The answer of the Archbishop of Canterbury to the depu-
tation which went to him to protest against the opinion of the two Primates in regard to the use of incense and cere- monial lights was in many ways very striking. If we under- stand Dr. Temple rightly, he declares that the Bishops are not necessarily bound to enforce his opinion in their dioceses.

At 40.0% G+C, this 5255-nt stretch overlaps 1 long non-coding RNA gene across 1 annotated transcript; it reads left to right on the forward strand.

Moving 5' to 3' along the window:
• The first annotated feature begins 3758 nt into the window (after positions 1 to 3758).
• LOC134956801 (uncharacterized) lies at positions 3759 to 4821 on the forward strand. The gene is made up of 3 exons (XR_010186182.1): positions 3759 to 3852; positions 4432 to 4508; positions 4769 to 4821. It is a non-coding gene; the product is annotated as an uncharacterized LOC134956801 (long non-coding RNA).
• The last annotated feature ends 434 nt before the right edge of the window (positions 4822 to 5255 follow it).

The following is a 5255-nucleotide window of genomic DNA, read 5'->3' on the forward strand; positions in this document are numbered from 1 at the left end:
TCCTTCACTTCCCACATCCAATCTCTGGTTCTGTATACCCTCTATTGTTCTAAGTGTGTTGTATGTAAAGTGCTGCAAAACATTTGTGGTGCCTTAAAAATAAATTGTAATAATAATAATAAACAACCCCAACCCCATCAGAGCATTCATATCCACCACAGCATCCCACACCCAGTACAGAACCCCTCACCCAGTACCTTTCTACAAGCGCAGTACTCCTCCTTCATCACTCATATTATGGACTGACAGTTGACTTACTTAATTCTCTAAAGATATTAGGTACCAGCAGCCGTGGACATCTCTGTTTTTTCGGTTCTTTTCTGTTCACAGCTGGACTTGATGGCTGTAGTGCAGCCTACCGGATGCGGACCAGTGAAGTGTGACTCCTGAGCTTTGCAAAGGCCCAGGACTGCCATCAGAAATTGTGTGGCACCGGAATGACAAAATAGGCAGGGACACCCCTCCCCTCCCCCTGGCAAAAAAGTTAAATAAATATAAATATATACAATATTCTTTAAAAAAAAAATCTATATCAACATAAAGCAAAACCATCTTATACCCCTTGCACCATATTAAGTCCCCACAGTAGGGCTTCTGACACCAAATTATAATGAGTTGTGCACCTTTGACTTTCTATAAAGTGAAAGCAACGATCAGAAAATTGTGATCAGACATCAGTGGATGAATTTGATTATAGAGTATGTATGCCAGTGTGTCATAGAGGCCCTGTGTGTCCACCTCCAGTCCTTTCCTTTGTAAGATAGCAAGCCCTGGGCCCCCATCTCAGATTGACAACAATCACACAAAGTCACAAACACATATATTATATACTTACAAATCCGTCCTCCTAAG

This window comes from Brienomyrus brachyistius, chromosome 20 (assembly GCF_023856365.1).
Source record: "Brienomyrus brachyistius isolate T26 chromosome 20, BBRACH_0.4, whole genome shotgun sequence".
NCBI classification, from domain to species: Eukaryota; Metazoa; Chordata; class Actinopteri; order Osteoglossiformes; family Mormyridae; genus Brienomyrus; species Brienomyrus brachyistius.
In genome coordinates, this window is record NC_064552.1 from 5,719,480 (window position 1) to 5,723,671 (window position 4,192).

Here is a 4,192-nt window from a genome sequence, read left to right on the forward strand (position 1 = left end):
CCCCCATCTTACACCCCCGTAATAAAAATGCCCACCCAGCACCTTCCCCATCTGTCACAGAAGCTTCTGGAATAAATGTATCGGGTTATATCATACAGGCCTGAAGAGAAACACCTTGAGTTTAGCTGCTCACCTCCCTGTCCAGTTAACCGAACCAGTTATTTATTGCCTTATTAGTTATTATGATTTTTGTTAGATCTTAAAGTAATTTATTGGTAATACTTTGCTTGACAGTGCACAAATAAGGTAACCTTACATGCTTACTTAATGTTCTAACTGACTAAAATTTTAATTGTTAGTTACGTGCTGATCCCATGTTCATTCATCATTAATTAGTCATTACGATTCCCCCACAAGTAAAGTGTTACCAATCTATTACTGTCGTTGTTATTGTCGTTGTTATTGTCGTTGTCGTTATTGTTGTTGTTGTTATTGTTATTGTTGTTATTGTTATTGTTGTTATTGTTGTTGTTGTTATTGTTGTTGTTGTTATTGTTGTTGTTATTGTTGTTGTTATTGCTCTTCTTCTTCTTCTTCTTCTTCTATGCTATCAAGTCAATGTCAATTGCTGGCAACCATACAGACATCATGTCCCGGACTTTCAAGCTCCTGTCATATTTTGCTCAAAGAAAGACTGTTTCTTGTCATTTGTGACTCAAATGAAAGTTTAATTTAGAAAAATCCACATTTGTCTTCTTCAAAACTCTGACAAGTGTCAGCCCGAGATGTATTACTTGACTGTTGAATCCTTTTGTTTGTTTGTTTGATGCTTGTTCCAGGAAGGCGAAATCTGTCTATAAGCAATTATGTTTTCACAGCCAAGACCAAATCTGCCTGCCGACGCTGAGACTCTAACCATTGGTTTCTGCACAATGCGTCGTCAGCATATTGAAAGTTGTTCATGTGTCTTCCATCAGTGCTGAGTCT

It is left," he said, "for the Bishops to call upon the clergy to take this opinion, but if they do not choose to act in this way that, of course, would set the clergy in that diocese perfectly free from obedience to that opinion. The clergy may very fairly say in that case, My Bishop does not call upon me to obey this opinion, therefore I am not bound by it,' but there is not a word in the opinion which shows the smallest desire to set aside the separate opinion of the separate Bishops in their various dioceses." Though personally we have no sympathy with those who desire the use of incense, and regard it as a piece of sensuous symbolism, we do not wish to see men who think otherwise coerced into its abandonment. We therefore bail with intense satisfaction an interpretation of the opinion which will allow the Bishops to deal with each case on its merits,—to forbid the ceremonial use of incense as the rule, but to make exceptions in the case of churches where the majority of the congregation manifestly desire the use, and where the opinion of the minority may fairly be disregarded. That is the way of greatest comprehension, and since it is comprehension of a kind which cannot reasonably be said to lead to disruption we hold that it ought to be followed.